National Aeronautics and Space Administration (NASA) has awarded $14.1 million to Nokia to establish 4G connectivity on the moon. NASA and Nokia’s research arm Bell Labs announced on October 15.
“Inspired by terrestrial technology, Nokia proposes to deploy the first LTE/4G communications system in space. The system could support lunar surface communications at greater distances, increased speeds, and provide more reliability than current standards,” NASA noted in a blog titled Tipping Point Selections.
“The system could support lunar surface communications at greater distances, increased speeds and provide more reliability than current standards,” NASA announced. “The system would also extend to spacecraft,” NASA’s Associate Administrator for Space Technology Jim Reuter. “With NASA funding, Nokia will look at how terrestrial technology could be modified for the lunar environment to support reliable, high-rate communications.”
The combined award value for the project is over $370 million out of which Finland-based Nokia who owns the US-based subsidiary will receive $14.1 million.
Bell Labs, Nokia’s research-arm on Twitter, noted, “We are excited to have been named by @NASA as a key partner to advance Tipping Point technologies for the moon, to help pave the way towards a sustainable human presence on the lunar surface.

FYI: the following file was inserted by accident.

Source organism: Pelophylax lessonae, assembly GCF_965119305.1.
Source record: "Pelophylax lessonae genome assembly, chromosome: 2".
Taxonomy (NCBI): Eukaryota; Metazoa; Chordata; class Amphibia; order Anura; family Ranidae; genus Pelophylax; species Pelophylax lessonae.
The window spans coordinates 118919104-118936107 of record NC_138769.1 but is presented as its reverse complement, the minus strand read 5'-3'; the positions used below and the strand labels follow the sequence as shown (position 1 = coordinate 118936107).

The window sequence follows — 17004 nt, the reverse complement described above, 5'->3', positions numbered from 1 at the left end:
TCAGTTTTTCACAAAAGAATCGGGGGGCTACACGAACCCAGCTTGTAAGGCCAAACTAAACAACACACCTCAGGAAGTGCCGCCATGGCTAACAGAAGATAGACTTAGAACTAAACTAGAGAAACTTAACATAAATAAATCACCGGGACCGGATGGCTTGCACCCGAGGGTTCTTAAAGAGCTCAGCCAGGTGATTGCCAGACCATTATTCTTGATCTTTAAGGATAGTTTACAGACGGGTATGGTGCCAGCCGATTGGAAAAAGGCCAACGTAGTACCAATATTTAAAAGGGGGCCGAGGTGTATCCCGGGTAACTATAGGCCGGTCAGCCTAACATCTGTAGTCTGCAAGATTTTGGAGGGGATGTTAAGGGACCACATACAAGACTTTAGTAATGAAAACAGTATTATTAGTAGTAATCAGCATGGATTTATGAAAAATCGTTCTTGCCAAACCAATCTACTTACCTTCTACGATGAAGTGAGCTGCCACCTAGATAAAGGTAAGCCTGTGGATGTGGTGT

“Our pioneering innovations will be used to build and deploy the first wireless network on the moon, starting with #4G/LTE technologies and evolving to #5G.
This fully integrated cellular network meets the stringent size, weight and power constraints of space payloads in the smallest possible form factor. The mission-critical LTE network we have developed has been specially designed to withstand the extreme temperature, radiation and vacuum conditions of space, as well as the sizable vibrational impact during launch and landing on the lunar surface.”
NASA also noted that it plans to send the first woman and next man to the lunar surface in 2024 as part of the Artemis project and establish a sustainable presence there by the end of the decade. “The agency will use the Moon to prepare for its next giant leap human exploration of Mars,” the space agency noted.
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